AI-Based Attacks , Artificial Intelligence & Machine Learning , Fraud Management & Cybercrime

NIST Warns of Cyberthreats to AI Models

Data-Poisoning Attacks Are Critical Threat to Machine Learning Security, NIST Warns
NIST Warns of Cyberthreats to AI Models
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Machine learning systems are vulnerable to cyberattacks that could allow hackers to evade security and prompt data leaks, scientists at the National Institute of Standards and Technology warned. There is "no foolproof defense" against some of these attacks, researchers said.

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In a new paper on adversarial machine learning threats, NIST researchers detail emerging cyberthreats to predictive and generative AI models that stem from data set training, vulnerabilities in the software components and supply chain weaknesses.

One of the most critical threats is data-poisoning attacks, in which hackers use corrupted data to alter system functions. These threats include evasion tactics to compromise already-deployed AI systems, attacks that can result in information leaks, and abuse tactics in which hackers feed information from a compromised source to induce changes to the AI models.

"Most of these attacks are fairly easy to mount and require minimum knowledge of the AI system and limited adversarial capabilities," said Alina Oprea, a report co-author and professor at Northeastern University. "Poisoning attacks, for example, can be mounted by controlling a few dozen training samples, which would be a very small percentage of the entire training set."

NIST researchers said the sophistication and execution of these attacks vary depending on hackers' level of knowledge about an AI system. NIST categorizes the attackers into three main subsets: white-box hackers with full knowledge about an AI system, sandbox hackers with minimal access, and gray-box hackers who may have information about the AI models but lack access to training data.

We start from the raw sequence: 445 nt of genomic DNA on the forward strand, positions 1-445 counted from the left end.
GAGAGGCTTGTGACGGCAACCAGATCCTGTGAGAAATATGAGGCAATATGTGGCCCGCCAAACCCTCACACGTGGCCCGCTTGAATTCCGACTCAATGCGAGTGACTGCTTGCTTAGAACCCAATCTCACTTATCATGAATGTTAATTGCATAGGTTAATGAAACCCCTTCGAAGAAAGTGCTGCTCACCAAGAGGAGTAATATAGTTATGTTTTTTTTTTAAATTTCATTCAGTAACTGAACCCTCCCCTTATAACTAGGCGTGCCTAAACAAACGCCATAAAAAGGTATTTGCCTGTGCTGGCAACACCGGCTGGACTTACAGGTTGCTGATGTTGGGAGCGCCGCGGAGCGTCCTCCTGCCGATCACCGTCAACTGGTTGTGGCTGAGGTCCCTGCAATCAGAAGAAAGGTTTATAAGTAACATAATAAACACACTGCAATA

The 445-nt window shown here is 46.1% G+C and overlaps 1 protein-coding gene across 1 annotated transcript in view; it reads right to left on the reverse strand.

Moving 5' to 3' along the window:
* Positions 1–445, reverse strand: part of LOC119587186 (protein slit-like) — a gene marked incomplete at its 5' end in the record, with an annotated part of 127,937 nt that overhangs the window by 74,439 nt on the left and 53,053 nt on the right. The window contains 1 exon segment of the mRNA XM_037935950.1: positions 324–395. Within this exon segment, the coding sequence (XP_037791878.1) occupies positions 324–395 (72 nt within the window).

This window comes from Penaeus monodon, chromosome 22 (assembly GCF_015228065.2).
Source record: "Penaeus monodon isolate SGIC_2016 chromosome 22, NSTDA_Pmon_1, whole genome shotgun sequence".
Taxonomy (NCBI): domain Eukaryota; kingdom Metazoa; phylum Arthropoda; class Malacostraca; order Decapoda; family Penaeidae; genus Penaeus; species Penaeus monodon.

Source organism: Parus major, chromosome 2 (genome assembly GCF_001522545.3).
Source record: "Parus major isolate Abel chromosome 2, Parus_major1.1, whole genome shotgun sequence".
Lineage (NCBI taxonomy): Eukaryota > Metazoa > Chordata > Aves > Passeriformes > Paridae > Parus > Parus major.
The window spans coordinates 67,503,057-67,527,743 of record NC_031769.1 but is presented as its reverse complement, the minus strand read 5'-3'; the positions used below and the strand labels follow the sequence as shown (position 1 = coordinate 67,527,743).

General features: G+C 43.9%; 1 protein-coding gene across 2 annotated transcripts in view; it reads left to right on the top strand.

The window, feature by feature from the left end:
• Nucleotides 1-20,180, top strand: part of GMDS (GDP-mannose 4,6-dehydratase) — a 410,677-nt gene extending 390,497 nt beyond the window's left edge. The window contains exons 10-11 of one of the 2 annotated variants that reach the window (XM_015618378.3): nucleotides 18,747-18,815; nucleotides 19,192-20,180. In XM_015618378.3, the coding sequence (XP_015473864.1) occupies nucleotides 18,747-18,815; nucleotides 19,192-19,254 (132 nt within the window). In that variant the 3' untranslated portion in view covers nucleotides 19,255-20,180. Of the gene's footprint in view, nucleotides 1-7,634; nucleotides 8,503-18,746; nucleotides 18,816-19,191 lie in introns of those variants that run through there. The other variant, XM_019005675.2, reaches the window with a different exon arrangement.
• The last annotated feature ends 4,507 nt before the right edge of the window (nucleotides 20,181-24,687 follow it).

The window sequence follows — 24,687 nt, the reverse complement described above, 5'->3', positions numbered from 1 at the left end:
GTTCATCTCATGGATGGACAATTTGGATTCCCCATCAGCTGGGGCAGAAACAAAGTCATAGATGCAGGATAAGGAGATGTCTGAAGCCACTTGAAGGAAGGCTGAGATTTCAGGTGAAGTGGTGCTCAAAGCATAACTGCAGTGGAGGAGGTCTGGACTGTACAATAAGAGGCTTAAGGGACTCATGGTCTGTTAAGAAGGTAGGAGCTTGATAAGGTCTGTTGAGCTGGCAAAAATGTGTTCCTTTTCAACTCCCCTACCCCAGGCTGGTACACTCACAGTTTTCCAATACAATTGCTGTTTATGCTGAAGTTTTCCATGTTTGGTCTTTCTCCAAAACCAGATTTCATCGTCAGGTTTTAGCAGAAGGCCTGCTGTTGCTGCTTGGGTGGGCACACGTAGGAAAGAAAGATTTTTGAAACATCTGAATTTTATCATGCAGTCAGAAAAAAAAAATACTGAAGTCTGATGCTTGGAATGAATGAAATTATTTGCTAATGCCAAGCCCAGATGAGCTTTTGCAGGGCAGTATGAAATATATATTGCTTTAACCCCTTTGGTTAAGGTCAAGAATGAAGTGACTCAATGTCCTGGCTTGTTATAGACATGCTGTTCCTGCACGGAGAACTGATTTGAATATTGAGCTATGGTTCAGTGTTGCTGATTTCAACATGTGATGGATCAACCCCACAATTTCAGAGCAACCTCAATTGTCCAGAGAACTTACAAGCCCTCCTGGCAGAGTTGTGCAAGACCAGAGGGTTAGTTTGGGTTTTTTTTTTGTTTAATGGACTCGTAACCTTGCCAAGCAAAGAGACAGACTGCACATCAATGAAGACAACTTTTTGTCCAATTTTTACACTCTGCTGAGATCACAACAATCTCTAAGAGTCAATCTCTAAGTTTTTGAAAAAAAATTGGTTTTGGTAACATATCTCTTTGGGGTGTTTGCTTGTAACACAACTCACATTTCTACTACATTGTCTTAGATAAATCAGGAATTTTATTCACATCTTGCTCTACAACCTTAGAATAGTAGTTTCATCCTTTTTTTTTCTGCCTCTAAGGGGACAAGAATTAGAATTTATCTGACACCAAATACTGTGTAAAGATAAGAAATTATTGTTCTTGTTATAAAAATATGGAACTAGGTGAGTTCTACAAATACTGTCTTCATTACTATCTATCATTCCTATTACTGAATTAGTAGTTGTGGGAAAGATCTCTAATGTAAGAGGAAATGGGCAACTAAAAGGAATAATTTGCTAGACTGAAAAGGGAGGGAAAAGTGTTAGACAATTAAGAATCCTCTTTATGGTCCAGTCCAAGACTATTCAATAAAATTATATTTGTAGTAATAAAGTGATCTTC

When white-box hackers execute data-poisoning attacks, they can mount corrupted data during the training stage to misclassify spam filters and evade security detection, perform prompt injection, and mimic traffic signals to carry out denial-of-service attacks.

Gray-box hackers may use data poisoning to conduct transferability attacks, in which hackers generate malicious code on different systems and transfer it to the target model, allowing attackers to fool the models, the NIST report says.

Using evasion tactics, hackers can get full access to training data and can query APIs to obtain model predictions or to induce misclassification by changing the AI model's predictions. Such tactics can be used to alter an AI model's malware classification and detection capabilities, the researchers said.

The NIST researchers said prompt injection to leak sensitive data remains the primary threat in privacy attacks. These include hackers querying chatbots to disclose users' third-party data and tricking AI models into disclosing sensitive information such as credentials.

Researchers said vulnerabilities emerging from AI supply chains, such as open-source libraries, are another possible attack vector, allowing attackers to jailbreak large language models for remote code execution and data exfiltration. Examples include the remote code execution flaw found in the popular open-source machine learning framework TensorFlow and the arbitrary code flaw in NumPy, an open-source Python library, the researchers said.

"Because the datasets used to train an AI are far too large for people to successfully monitor and filter, there is no foolproof way as yet to protect AI from misdirection," they said.

The NIST researchers recommend following basic hygiene practices to avoid potential misuse by hackers, including ensuring appropriate human oversight while fine-tuning models, filtering training data to input clean data and removing poisoned samples before the machine learning training is performed.

About the Author

Akshaya Asokan

Akshaya Asokan

Senior Correspondent, ISMG

Asokan is a U.K.-based senior correspondent for Information Security Media Group's global news desk. She previously worked with IDG and other publications, reporting on developments in technology, minority rights and education.

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